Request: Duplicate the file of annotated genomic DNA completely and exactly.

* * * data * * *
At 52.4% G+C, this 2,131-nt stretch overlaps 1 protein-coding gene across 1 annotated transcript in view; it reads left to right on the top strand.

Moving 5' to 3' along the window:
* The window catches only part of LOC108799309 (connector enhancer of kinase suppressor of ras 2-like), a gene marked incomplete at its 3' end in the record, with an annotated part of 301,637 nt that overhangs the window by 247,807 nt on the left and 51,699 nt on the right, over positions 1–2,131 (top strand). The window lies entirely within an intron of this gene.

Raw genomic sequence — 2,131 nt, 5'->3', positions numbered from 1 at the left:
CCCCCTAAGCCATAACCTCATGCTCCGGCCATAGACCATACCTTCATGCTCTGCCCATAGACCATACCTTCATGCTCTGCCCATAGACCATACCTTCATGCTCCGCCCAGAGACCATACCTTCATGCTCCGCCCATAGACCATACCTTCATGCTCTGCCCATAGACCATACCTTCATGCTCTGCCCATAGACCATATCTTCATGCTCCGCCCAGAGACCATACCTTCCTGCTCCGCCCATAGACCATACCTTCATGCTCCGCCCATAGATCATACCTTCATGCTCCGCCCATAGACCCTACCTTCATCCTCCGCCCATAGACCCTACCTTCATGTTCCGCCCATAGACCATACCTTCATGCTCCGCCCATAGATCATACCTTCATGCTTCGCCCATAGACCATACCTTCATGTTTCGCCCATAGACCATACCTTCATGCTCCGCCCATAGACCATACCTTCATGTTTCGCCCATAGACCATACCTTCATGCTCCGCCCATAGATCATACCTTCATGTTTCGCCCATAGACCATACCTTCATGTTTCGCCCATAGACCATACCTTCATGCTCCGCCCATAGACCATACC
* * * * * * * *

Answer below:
At 52.4% G+C, this 2,131-nt stretch overlaps 1 protein-coding gene across 1 annotated transcript in view; it reads left to right on the top strand.

Moving 5' to 3' along the window:
* The window catches only part of LOC108799309 (connector enhancer of kinase suppressor of ras 2-like), a gene marked incomplete at its 3' end in the record, with an annotated part of 301,637 nt that overhangs the window by 247,807 nt on the left and 51,699 nt on the right, over positions 1–2,131 (top strand). The window lies entirely within an intron of this gene.

Raw genomic sequence — 2,131 nt, 5'->3', positions numbered from 1 at the left:
CCCCCTAAGCCATAACCTCATGCTCCGGCCATAGACCATACCTTCATGCTCTGCCCATAGACCATACCTTCATGCTCTGCCCATAGACCATACCTTCATGCTCCGCCCAGAGACCATACCTTCATGCTCCGCCCATAGACCATACCTTCATGCTCTGCCCATAGACCATACCTTCATGCTCTGCCCATAGACCATATCTTCATGCTCCGCCCAGAGACCATACCTTCCTGCTCCGCCCATAGACCATACCTTCATGCTCCGCCCATAGATCATACCTTCATGCTCCGCCCATAGACCCTACCTTCATCCTCCGCCCATAGACCCTACCTTCATGTTCCGCCCATAGACCATACCTTCATGCTCCGCCCATAGATCATACCTTCATGCTTCGCCCATAGACCATACCTTCATGTTTCGCCCATAGACCATACCTTCATGCTCCGCCCATAGACCATACCTTCATGTTTCGCCCATAGACCATACCTTCATGCTCCGCCCATAGATCATACCTTCATGTTTCGCCCATAGACCATACCTTCATGTTTCGCCCATAGACCATACCTTCATGCTCCGCCCATAGACCATACC